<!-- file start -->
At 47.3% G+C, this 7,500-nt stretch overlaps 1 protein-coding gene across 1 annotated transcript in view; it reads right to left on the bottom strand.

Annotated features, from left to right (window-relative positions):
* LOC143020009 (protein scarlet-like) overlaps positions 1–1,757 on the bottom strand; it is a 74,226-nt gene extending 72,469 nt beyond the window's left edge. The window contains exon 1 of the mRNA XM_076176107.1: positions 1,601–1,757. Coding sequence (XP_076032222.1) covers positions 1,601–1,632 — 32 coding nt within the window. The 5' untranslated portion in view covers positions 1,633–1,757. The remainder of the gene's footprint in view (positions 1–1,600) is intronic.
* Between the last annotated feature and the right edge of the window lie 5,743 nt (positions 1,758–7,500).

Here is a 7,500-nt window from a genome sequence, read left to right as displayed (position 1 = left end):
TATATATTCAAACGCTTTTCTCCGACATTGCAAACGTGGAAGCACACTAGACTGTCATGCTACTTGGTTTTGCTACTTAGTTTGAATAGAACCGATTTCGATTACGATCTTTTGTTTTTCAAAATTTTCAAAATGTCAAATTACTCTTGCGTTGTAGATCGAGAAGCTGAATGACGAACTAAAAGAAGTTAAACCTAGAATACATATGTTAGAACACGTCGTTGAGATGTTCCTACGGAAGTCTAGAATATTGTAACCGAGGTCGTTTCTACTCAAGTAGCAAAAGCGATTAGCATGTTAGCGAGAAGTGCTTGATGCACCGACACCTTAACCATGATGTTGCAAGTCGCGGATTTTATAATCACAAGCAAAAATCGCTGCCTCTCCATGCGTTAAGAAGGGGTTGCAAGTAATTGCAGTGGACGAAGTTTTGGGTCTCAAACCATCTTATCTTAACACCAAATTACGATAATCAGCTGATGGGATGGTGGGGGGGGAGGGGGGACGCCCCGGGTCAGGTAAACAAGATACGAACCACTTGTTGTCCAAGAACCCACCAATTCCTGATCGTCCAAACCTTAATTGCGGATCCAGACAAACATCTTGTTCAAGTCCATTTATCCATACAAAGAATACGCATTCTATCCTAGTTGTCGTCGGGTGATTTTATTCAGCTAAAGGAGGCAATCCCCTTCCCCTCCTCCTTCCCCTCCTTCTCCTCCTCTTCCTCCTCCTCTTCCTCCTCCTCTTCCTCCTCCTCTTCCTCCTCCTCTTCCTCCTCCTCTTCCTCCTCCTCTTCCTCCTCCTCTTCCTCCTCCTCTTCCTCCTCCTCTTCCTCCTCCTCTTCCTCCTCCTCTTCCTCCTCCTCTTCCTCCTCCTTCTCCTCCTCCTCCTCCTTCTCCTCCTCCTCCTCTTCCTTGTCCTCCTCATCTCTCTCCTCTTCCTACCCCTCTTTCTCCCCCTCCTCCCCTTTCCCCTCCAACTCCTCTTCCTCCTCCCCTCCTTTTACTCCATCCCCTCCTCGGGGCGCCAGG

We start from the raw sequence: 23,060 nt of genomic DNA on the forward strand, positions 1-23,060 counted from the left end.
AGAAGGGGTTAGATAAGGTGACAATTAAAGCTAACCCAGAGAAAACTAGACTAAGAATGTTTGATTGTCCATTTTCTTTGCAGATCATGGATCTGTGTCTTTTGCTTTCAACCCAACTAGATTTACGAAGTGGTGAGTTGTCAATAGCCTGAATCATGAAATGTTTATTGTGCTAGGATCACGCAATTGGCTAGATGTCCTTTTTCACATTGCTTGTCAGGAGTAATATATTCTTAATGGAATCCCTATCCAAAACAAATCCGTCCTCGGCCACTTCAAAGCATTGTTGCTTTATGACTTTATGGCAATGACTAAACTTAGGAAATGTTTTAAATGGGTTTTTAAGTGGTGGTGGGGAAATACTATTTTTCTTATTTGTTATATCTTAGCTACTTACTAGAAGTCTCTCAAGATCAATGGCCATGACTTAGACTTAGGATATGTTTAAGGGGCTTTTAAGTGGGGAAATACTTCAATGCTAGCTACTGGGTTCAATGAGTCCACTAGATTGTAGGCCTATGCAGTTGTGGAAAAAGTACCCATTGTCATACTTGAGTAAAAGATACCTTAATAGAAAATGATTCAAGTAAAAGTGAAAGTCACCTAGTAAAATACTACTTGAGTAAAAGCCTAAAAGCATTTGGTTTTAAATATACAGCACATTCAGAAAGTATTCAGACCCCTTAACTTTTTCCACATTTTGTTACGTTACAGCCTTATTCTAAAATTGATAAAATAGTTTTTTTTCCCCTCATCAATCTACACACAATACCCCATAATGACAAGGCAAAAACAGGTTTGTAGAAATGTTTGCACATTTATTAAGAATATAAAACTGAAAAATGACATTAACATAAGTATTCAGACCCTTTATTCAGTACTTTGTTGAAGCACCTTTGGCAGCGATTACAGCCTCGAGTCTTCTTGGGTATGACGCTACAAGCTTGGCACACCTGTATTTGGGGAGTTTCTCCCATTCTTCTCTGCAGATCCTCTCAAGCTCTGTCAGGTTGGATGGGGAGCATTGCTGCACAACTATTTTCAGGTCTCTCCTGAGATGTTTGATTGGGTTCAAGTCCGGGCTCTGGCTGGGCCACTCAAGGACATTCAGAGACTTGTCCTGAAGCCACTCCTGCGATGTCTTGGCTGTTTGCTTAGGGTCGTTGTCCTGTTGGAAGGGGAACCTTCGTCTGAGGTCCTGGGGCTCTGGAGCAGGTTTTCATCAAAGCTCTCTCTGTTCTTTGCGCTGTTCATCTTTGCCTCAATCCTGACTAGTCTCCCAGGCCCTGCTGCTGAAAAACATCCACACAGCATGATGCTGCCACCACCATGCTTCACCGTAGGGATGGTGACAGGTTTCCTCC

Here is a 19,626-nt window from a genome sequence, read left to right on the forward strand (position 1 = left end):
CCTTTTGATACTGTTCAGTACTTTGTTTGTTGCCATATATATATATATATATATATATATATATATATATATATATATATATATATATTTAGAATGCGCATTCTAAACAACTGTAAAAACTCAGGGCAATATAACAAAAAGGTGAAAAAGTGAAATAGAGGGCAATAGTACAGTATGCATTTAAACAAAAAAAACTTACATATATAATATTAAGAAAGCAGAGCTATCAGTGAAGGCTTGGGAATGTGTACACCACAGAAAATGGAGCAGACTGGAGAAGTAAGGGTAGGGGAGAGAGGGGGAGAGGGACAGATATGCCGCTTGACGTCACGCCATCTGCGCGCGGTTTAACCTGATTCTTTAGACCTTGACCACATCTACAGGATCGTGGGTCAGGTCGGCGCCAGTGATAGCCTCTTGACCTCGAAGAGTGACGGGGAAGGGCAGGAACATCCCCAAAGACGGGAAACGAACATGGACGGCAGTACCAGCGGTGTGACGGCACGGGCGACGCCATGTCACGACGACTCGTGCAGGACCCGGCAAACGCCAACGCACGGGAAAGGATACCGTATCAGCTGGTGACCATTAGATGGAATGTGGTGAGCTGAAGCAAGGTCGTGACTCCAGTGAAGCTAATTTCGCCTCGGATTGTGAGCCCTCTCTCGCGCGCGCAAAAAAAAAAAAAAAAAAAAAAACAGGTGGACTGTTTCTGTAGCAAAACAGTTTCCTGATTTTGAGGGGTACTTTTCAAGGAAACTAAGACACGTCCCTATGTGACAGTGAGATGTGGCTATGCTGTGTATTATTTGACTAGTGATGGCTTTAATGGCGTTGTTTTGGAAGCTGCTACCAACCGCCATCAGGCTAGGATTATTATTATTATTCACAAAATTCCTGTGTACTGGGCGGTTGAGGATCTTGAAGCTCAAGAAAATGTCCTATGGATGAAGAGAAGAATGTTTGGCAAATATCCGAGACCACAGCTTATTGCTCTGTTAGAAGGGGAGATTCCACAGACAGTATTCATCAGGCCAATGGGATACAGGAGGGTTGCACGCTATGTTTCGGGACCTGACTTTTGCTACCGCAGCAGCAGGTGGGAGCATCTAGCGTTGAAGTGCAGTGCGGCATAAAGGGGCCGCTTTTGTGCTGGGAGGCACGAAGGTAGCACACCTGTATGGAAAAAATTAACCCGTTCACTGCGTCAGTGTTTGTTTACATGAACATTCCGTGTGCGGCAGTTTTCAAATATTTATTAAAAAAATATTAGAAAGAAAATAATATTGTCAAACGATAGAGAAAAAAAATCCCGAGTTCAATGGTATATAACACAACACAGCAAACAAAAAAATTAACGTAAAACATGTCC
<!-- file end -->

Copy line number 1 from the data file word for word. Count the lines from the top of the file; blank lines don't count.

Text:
At 47.3% G+C, this 7,500-nt stretch overlaps 1 protein-coding gene across 1 annotated transcript in view; it reads right to left on the bottom strand.